notes + observations + star addresses
FILIPINOS DON'T MERELY CHOOSE BABY NAMES, WE DESIGN THEM
Ah, the frustrations of finding that perfect baby name. Even before conception, parents debate the potential doom of names like "Richard" (oh, but then they'll call him Dick), "Lise" (no, no, no, it rhymes with sleaze) or "Penelope" (my ex-girlfriend's dog was Penelope) - this last one being a double whammy. For a name not only decides the identity and fate of an innocent baby, it demonstrates the creativity, originality and sophistication of his or her parents. My family could, single-handedly, win awards in all three of these categories. We Filipinos, you see, are masters of name poetry. We don't simply choose names for our children; we design them.
The thing is, Filipinos value alliteration. Read aloud and listen to the harmony of these offspring: Tasha, Tania and Tara; and Jonathan, James and Jaclyn. There is also an advanced variation to this theme, a kind of suffixing. Let me introduce you to my cousins Melissa and Melanie, or to another cousin’s trio of friends: Alvin, Bervin and Chervin (the latter is the only girl). Did you pick up on the clever A-B-C pattern? (Scroll down after reading this article to Comments to see what Chervin named and nicknamed her own kids. It’s pretty awesome.)
We're also a rhyme-loving people. Come to our next potluck and meet Bing, Ching, Lucing, Ping and Ging-Ging. The latter, originally named Guia, has been playfully abbreviated by poets to "Ging," and then duplicated - "Ging-Ging" - to create an affectionate diminutive.
In my family, your birth certificate may read Joseph, Maya and Patricia, but your kin will forever address you as "Jojo," "MiMi" and "Chi-Chi" - hyphenation, spacing and capitalisation are optional and purely esthetic. Pure novelty is the mirrored name. The only other Filipina at my high school was "Aidyl." That's her mom's name backwards - Lydia.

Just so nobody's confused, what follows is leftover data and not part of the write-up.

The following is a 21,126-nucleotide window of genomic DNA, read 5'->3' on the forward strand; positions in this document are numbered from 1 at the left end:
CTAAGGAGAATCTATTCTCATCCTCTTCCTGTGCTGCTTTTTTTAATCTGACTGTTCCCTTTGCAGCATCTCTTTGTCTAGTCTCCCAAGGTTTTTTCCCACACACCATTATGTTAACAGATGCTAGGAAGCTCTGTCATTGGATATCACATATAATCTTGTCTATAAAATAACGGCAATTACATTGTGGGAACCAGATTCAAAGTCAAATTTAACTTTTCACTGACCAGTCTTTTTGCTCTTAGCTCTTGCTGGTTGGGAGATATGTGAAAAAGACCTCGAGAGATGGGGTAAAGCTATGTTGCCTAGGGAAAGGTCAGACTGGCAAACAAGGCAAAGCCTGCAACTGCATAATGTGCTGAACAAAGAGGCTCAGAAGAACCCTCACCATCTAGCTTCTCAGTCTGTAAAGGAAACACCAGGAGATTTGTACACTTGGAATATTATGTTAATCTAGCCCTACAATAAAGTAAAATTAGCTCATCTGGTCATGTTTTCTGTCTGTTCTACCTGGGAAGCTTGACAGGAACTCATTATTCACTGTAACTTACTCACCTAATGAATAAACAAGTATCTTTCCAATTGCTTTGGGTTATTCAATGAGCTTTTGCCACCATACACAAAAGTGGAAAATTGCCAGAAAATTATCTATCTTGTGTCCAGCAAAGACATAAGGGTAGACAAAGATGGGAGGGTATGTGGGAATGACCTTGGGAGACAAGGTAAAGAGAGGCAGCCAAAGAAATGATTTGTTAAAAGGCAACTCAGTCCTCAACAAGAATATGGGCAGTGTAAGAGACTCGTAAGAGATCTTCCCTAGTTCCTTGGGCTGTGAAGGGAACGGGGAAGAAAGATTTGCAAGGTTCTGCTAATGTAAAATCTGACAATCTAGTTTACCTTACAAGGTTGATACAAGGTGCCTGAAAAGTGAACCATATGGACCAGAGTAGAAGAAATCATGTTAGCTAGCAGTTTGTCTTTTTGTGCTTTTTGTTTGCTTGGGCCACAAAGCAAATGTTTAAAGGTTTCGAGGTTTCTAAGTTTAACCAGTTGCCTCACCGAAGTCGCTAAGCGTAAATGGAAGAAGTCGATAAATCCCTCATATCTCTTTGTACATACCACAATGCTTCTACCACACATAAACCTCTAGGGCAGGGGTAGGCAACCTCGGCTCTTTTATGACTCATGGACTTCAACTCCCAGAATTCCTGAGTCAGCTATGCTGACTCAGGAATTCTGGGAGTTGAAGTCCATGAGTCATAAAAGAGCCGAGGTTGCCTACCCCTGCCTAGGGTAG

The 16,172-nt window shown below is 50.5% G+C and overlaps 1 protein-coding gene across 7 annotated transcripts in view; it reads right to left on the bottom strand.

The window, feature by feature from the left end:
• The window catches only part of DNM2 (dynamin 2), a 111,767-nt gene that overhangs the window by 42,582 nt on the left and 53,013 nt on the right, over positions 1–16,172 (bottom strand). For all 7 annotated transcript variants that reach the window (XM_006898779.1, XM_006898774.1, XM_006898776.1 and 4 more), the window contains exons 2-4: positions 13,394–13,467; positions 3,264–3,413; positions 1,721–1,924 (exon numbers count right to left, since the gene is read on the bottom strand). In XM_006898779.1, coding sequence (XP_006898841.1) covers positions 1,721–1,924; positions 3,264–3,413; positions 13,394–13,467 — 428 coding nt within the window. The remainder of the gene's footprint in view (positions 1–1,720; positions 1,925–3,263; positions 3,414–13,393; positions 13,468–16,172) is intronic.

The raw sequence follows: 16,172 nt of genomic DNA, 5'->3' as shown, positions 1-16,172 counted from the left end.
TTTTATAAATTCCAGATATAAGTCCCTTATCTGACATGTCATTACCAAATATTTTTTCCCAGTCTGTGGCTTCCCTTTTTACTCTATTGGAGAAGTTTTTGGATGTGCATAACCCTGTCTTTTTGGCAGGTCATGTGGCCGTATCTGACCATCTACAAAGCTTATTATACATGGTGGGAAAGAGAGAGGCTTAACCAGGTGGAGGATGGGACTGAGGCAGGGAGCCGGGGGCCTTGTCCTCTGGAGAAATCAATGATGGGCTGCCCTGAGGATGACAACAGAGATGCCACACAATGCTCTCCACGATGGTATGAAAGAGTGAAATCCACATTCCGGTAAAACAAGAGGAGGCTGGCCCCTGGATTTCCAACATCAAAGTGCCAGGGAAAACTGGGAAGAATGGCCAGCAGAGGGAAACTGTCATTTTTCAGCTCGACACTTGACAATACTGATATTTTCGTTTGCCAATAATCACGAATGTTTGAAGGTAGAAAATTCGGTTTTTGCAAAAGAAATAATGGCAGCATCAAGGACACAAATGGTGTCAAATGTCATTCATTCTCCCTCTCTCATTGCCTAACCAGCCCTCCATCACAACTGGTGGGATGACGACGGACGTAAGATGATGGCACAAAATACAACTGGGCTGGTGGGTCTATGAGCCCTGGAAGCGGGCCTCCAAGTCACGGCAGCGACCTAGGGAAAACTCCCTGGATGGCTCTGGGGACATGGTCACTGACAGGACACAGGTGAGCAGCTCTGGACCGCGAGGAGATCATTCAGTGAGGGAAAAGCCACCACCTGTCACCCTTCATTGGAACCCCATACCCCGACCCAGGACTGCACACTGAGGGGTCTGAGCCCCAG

I have a nephew baptized as Jaymie-Daniel. This, no doubt, was Filipino-ized to the short form of "JD." My cousin "EJ" is officially Emily Jane. But at the forefront of this "acronymania" is surely cousin Edith. She christened her kids as (stay with me now) Prianjoni, Janjenali, Ricjeareu, Aronjonel and Caljerell, a.k.a. "PJ," "JJ," "RJ," "AJ" and "CJ." Each invented name counts exactly nine letters to balance their nine-lettered family name, Villaflor. Cousin Edith reigns supreme as Name Poet Extraordinaire.
Last, but not least, is the blended name, a sophisticated form of compounding. My aunt Josie and uncle Nilo named their daughter "Jonille." See what they did there? Josie + Nilo = Jonille. Then there's my third cousin Edward Albert. He goes by "Edal." As 99.99976 percent of Filipinos are Catholic, the Maria-blend (after the Virgin Mary) is ubiquitous: "Marites" = Maria + Teresa, "Marivi" = Maria + Victoria, and "Marilu" = Maria + Lucia. Most noteworthy, though, is the popular triple-blended name "Luzviminda." Usual derivatives are Luz, Lulu (duplication again), Vi, Minnie or Minda. Should you ever meet a Filipina with one of these names, ask her if her birthname is "Luzviminda." If yes, you'll know her parents named her after the main regions of the Philippines: Luzon, Visayas and Mindanao.
Perhaps that's why, secretly, I'm glad that my husband isn't Filipino. We hope to have our own children one day and, unfortunately, I'm not much of a name poet. I do like "Patrick" and "Patricia," but then our kids would suffer with concoctions like "Pat-Pat" (too confusing, a blend that acts as a duplication) or "Trickicia" (too tongue-twisty) or "PP" (imagine the ridicule). Hmmmm, maybe "Richard," "Lise" and "Penelope" aren't so bad after all.
*If you know of any other examples of name poetry, please do share in Comments below!
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